"I'll be blunt. Your sister thinks you may be pregnant."
"That's ridiculous, Doctor."
"Well, if it is . . . If you're sure it is completely impossible, there'll be no sense in going further."
Completely impossible . . . If you're a virgin, he meant.
She put her hand on her hot cheek, murmuring, "It's not impossible. But I don't think--"
"Let me ask a few questions."
Aware that he sensed her dismay, she was grateful. The ensuing dialogue, which was very short, proceeded in cut-off clauses whose meaning was, nevertheless, quite clear to both of them.
"--not always regular, so that I was not concerned--"
"--but nausea, generally in the morning, I believe?--""--true, but nerves, all the trouble, not sleeping much--"
"--might undo your blouse, if you don't mind--"
She minded terribly, but minded more that the wrong answer might send her into another fit of weeping. But to be pregnant! And she had asked Lore whether she felt as if she were watching the theater . . .
"I'm not a gynecologist," the young man said, carefully not looking at Caroline, "but by the appearance of your breasts, I think it's safe to conclude that you are well into the second month."
"My God," she whispered.
"You must have a proper examination when you get where you're going." Now he looked at her. "Above all, keep it a secret. You might have a lot of trouble at immigration if you don't. I believe they have something in the States called 'moral turpitude. '"
Her fingers fumbled at the buttons on her blouse. Her heart hammered. Yes, it was like a small hammer held by a frantic hand. She stood up, thanked the man, and stumbled out of the office. Then she went to her suitcase--in which, for some stupid reason, she had packed a little photo of Walter--walked to the deck, and threw it overboard.
She had expected a display of some sort from Lore; shock, or dismay, or wringing of hands, but there was none. Instead, she was calm and tried to console.
"I'm not going to ask you any questions. There's nothing to ask, anyway. It happened, and it has to be faced, that's all. You're not the first, Caroline, nor will you be the last. We'll think of something. First, let's get our feet on land."
They spent half the night talking while the ship creaked and sped westward.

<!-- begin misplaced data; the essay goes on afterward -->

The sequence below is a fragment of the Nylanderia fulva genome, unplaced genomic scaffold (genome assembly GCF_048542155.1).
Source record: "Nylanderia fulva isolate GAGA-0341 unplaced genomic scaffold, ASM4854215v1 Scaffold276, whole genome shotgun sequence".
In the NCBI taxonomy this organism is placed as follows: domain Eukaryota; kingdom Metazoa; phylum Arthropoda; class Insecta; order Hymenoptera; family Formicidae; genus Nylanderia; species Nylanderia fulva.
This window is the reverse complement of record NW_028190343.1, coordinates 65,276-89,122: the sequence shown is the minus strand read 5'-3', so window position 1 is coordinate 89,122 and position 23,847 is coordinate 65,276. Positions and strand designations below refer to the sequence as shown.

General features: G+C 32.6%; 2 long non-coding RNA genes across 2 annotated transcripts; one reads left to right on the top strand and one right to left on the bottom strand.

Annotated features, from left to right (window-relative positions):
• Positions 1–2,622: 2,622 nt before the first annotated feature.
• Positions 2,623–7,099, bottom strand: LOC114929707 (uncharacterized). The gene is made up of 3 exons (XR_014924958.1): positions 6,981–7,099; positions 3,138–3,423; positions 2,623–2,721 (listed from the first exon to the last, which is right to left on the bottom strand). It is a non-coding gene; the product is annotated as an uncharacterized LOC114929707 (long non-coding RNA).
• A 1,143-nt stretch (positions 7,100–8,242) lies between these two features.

"I'm stunned, Lore. I hate him. How quickly love can turn to hatred!"
Lore put a hand over hers. "Listen to me. He was no good. Your parents were right. Not that I want to make you feel guilty, but they only went along with it for your sake. They didn't want to deny you any joy, but they had their doubts. And if you recall, so did I."
Caroline tried to imagine herself walking into the library at home and telling her parents, who would be reading in the chairs beside the big window, that she was pregnant with Walter's child. It was unimaginable. She cried softly.
"I loved him so, Lore."
"Of course you did. But you'll get through. Remember. You're not alone."
She looked into the good, homely face. "Thank God for you, Lore," she said.
They were two days away from the Statue of Liberty when the news came. It was September 1, 1939. Germany had invaded Poland, and the Second World War had begun. If ever there had been a chance for Father and Mama, there was none now. If ever it had been possible for Caroline to speak of "the end of the past," it was not possible anymore. Her past was to stay with her for the next seven months, and for the rest of her life.
Excerpted from Legacy of Silence by Belva Plain. . Excerpted by permission of Dell, a division of Random House, Inc. All rights reserved. No part of this excerpt may be reproduced or reprinted without permission in writing from the publisher.